The question must be asked: To what lengths are Black folks willing to go in order to extricate themselves from white supremacy?
It is a question that is raised when reading an article by Hazel Trice Edney in the Milwaukee Community Journal. In her piece, Edney focuses her efforts on a group out of Baltimore called the 300 Men March. The group, which is dedicated to combating street violence in the Black community, has even garnered the attention of Baltimore Mayor Stephanie Rawlings-Blake. However, as Edney laments, 300 Men March, known for patrolling the neighborhood “as a display of positive force and responsible manhood amidst an often violent backdrop, have made quite a name for themselves. But as police violence against African-Americans has dominated the media air space, the support needed to help those doing the work against street violence appears stagnant – despite rising homicide rates across the country.”
I would rather us focus on the bigger picture – in the face of tyranny what did white folks do? What has been their path to freedom? Let’s compare the two – are black people doing enough to wrestle our freedom from white supremacy compared to what white people have done to gain their freedom/independence from other white folks? So the argument then becomes that in comparison to what white people have been willing to do to gain their freedom, Black people are insanely complacent.
In a recent interview with Edney, Munir Bahar, the organization’s founder and president, said “You certainly get a whole lot of activity from people when it comes to police brutality – every time something goes on with the police and the Black man.” He added, “But, yet, there’s not enough support and involvement on a day-to-day basis of men of color especially, but all men around the country with regards to community violence.”
The scourge of homicide in the Black community cannot be denied and should not be ignored, as homicide is the leading cause of death for young Black men, and the fratricide and rampant violence we are witnessing demand no less than a sense of urgency. The most recent shooing murder of a 9-year-old Black boy, who was targeted and lured into an ambush as part of a gang-related feud, is but one symptom of a crisis being played out in cities throughout the nation. Yet, in Baltimore, 300 Men March can only attract 60 men to get the job done. Bahar notes that Black men are watching the race destroy itself internally, and would rather go to a cocktail party than mentor young people.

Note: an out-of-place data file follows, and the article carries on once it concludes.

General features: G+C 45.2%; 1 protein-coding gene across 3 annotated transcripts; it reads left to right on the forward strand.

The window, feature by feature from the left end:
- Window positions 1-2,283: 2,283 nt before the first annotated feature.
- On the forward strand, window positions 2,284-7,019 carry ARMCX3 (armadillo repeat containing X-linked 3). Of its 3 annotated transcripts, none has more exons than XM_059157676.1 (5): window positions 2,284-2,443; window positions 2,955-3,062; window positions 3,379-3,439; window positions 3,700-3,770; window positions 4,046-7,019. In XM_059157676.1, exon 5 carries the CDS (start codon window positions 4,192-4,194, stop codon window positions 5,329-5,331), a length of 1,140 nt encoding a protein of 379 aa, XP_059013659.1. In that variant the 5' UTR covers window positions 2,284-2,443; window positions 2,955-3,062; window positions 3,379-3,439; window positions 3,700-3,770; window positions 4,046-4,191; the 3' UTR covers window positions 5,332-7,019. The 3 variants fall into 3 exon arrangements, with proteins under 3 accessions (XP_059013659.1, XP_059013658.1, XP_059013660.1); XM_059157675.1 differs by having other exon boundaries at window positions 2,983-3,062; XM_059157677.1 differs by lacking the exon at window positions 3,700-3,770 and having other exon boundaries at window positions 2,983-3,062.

Although Bahar is not discouraged, the challenges he faces are typical. However, it is necessary that Black people view its myriad problems—whether violence in the community, police violence, institutional racism, discrimination, poverty, unemployment, mass incarceration, and the like—as interrelated. All of these are linked to one thing which is the boot standing firmly on our collective necks.
In the face of white supremacy, Black people have been complacent and have found ways to cope, to maintain, though not necessarily effectively. The bottom line is that Black people do not envision a world in which white folks are not in charge–of us. But what would it take to create a world, create an America, in which Black people are in control of their own destiny, and white supremacy is pronounced dead? I speak of the Black America that Marcus Garvey wanted, that Malcolm X and the Black Panthers looked for, that Dr. King desired when he sought to eradicate the triple evils of racism, militarism and economic exploitation, and called for a revolution of values.
Consider for a moment what white America did when it found themselves under a form of oppression and wanted to break free from the chains of tyranny from its master the British Empire, even as it had every intention to keep Africans in chains. There are clear lessons here. Their path to freedom came when they changed their mindset, declared their independence and got to work. White America went to war and waged a revolution, as it was willing to fight, and die, to get its freedom. The thirteen colonies wrote state constitutions to provide the legal and institutional framework for what they were becoming as they liberated themselves. And they did NOT ask for permission, but rather demanded their freedom and seized it.
Notice that white folks did not seek a tweaking around the edges or a compromise that would keep them in a semi-state of colonization. Black America will have to find its own way forward that makes sense for twenty-first century realities, but one thing is for sure—Black folks, you can’t ask for permission to be free.